Are Markets Efficient and does it matter?

A lot of investing debate and styles of investing are supposed to emanate from this question. The roots of this debate are in an old financial theory called the Efficient Market Hypothesis – which says that all that is to know about a stock is reflected in its price at any point in time, so it is futile to analyze stocks as no one can do it. The very theory challenges human nature so much that it is no surprise that, depending on who you are and what your place is in the financial services industry, you are almost compelled to take a view on it – one way or the other.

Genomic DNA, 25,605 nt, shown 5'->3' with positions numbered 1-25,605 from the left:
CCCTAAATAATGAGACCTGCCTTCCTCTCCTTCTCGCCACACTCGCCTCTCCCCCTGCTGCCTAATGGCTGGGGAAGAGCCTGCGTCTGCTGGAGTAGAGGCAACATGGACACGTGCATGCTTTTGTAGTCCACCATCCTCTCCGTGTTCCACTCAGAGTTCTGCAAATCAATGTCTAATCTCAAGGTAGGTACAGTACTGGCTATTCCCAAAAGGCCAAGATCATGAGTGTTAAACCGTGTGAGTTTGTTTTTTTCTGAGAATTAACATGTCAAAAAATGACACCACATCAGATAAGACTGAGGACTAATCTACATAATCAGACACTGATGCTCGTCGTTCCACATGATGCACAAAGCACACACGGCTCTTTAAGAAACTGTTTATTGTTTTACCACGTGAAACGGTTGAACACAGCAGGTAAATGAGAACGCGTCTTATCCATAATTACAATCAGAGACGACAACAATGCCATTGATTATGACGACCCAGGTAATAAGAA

marketefficient-garfield_dont_care_black_shirtBut for an individual investor, is it really relevant? Does it matter whether markets are efficient or not, or is it just another debate to confuse him? Again – like so many other things in investing, this may be a great question for experts to debate on, but for an individual investor, a wrong question with many right answers. For an individual investor, letting go on this debate on whether markets are efficient is the best choice. “I don’t know” and “It doesn’t matter” are the best responses. The answer to this question is said to determine whether you as an individual or a fund manager who manages your money can beat the market or not. Again – this is perhaps the wrong question. What if I decide that the markets are efficient and hence invest in Index funds, and then later (at the end of  a year or two) realize that there are lots of funds beating the Index? On the other hand, what if I decide the market are not efficient and hence invest in an Actively Managed fund or decide to manage my money myself, and then later realize that it has not beaten the Index? In other words, the market turned out to be not efficient, but so did my fund manager and my investing techniques!